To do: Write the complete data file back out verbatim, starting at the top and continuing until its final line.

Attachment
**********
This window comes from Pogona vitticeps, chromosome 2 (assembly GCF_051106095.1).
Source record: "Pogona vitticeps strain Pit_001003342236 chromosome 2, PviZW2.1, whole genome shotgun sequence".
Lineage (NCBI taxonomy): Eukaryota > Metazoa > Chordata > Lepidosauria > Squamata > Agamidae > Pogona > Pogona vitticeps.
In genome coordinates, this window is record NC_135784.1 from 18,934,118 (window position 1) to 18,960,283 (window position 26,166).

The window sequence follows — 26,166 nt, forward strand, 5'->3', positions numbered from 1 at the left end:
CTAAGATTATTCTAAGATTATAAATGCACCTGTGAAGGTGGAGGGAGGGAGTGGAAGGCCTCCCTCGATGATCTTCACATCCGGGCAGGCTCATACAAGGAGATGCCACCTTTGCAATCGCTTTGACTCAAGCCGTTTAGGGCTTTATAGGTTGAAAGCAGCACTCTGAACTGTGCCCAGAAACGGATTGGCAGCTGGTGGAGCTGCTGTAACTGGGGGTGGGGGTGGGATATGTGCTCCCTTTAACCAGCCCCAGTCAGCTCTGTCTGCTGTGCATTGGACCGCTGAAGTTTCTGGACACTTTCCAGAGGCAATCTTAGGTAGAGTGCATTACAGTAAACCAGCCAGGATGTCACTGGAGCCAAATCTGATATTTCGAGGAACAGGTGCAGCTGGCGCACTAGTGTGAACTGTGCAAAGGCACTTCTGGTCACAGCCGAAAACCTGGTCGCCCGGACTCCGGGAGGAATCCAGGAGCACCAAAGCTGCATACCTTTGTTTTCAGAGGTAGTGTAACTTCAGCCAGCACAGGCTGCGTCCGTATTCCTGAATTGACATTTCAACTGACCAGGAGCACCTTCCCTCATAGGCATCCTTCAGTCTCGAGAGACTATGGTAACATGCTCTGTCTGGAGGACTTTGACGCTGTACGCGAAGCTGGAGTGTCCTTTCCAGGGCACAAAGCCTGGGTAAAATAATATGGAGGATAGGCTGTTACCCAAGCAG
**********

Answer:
This window comes from Pogona vitticeps, chromosome 2 (assembly GCF_051106095.1).
Source record: "Pogona vitticeps strain Pit_001003342236 chromosome 2, PviZW2.1, whole genome shotgun sequence".
Lineage (NCBI taxonomy): Eukaryota > Metazoa > Chordata > Lepidosauria > Squamata > Agamidae > Pogona > Pogona vitticeps.
In genome coordinates, this window is record NC_135784.1 from 18,934,118 (window position 1) to 18,960,283 (window position 26,166).

The window sequence follows — 26,166 nt, forward strand, 5'->3', positions numbered from 1 at the left end:
CTAAGATTATTCTAAGATTATAAATGCACCTGTGAAGGTGGAGGGAGGGAGTGGAAGGCCTCCCTCGATGATCTTCACATCCGGGCAGGCTCATACAAGGAGATGCCACCTTTGCAATCGCTTTGACTCAAGCCGTTTAGGGCTTTATAGGTTGAAAGCAGCACTCTGAACTGTGCCCAGAAACGGATTGGCAGCTGGTGGAGCTGCTGTAACTGGGGGTGGGGGTGGGATATGTGCTCCCTTTAACCAGCCCCAGTCAGCTCTGTCTGCTGTGCATTGGACCGCTGAAGTTTCTGGACACTTTCCAGAGGCAATCTTAGGTAGAGTGCATTACAGTAAACCAGCCAGGATGTCACTGGAGCCAAATCTGATATTTCGAGGAACAGGTGCAGCTGGCGCACTAGTGTGAACTGTGCAAAGGCACTTCTGGTCACAGCCGAAAACCTGGTCGCCCGGACTCCGGGAGGAATCCAGGAGCACCAAAGCTGCATACCTTTGTTTTCAGAGGTAGTGTAACTTCAGCCAGCACAGGCTGCGTCCGTATTCCTGAATTGACATTTCAACTGACCAGGAGCACCTTCCCTCATAGGCATCCTTCAGTCTCGAGAGACTATGGTAACATGCTCTGTCTGGAGGACTTTGACGCTGTACGCGAAGCTGGAGTGTCCTTTCCAGGGCACAAAGCCTGGGTAAAATAATATGGAGGATAGGCTGTTACCCAAGCAG